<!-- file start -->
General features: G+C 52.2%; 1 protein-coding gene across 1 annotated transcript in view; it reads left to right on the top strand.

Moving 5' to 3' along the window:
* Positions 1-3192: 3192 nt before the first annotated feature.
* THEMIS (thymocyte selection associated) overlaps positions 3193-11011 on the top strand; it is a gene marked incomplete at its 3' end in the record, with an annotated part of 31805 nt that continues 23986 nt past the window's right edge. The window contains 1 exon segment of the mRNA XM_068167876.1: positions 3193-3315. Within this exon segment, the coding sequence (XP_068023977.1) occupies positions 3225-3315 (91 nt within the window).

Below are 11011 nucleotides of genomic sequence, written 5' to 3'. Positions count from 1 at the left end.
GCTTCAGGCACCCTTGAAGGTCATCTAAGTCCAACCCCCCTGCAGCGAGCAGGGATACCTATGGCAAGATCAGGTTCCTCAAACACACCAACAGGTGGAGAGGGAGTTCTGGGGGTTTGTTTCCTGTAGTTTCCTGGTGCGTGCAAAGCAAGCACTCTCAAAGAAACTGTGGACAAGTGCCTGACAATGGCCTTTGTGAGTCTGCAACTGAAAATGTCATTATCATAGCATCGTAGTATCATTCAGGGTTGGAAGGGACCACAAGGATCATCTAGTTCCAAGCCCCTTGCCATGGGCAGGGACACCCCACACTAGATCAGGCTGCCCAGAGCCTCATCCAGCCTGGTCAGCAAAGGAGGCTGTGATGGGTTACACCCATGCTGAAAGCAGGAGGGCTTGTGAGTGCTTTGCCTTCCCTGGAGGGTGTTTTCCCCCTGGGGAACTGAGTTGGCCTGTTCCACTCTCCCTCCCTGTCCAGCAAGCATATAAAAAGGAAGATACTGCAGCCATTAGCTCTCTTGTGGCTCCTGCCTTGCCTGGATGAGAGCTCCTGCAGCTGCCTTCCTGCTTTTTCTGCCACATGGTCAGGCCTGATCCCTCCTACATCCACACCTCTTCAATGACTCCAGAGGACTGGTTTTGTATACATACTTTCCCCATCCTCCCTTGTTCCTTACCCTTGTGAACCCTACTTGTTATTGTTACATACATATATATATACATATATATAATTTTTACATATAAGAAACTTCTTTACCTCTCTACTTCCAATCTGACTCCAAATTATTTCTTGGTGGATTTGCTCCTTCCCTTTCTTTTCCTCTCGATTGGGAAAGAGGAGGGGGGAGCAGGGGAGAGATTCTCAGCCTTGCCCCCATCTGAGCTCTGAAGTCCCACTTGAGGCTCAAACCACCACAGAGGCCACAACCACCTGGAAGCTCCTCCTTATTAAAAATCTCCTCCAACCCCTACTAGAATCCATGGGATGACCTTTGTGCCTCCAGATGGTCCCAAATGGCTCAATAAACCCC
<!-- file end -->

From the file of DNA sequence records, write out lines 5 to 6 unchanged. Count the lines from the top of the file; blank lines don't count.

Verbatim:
Below are 11011 nucleotides of genomic sequence, written 5' to 3'. Positions count from 1 at the left end.
GCTTCAGGCACCCTTGAAGGTCATCTAAGTCCAACCCCCCTGCAGCGAGCAGGGATACCTATGGCAAGATCAGGTTCCTCAAACACACCAACAGGTGGAGAGGGAGTTCTGGGGGTTTGTTTCCTGTAGTTTCCTGGTGCGTGCAAAGCAAGCACTCTCAAAGAAACTGTGGACAAGTGCCTGACAATGGCCTTTGTGAGTCTGCAACTGAAAATGTCATTATCATAGCATCGTAGTATCATTCAGGGTTGGAAGGGACCACAAGGATCATCTAGTTCCAAGCCCCTTGCCATGGGCAGGGACACCCCACACTAGATCAGGCTGCCCAGAGCCTCATCCAGCCTGGTCAGCAAAGGAGGCTGTGATGGGTTACACCCATGCTGAAAGCAGGAGGGCTTGTGAGTGCTTTGCCTTCCCTGGAGGGTGTTTTCCCCCTGGGGAACTGAGTTGGCCTGTTCCACTCTCCCTCCCTGTCCAGCAAGCATATAAAAAGGAAGATACTGCAGCCATTAGCTCTCTTGTGGCTCCTGCCTTGCCTGGATGAGAGCTCCTGCAGCTGCCTTCCTGCTTTTTCTGCCACATGGTCAGGCCTGATCCCTCCTACATCCACACCTCTTCAATGACTCCAGAGGACTGGTTTTGTATACATACTTTCCCCATCCTCCCTTGTTCCTTACCCTTGTGAACCCTACTTGTTATTGTTACATACATATATATATACATATATATAATTTTTACATATAAGAAACTTCTTTACCTCTCTACTTCCAATCTGACTCCAAATTATTTCTTGGTGGATTTGCTCCTTCCCTTTCTTTTCCTCTCGATTGGGAAAGAGGAGGGGGGAGCAGGGGAGAGATTCTCAGCCTTGCCCCCATCTGAGCTCTGAAGTCCCACTTGAGGCTCAAACCACCACAGAGGCCACAACCACCTGGAAGCTCCTCCTTATTAAAAATCTCCTCCAACCCCTACTAGAATCCATGGGATGACCTTTGTGCCTCCAGATGGTCCCAAATGGCTCAATAAACCCC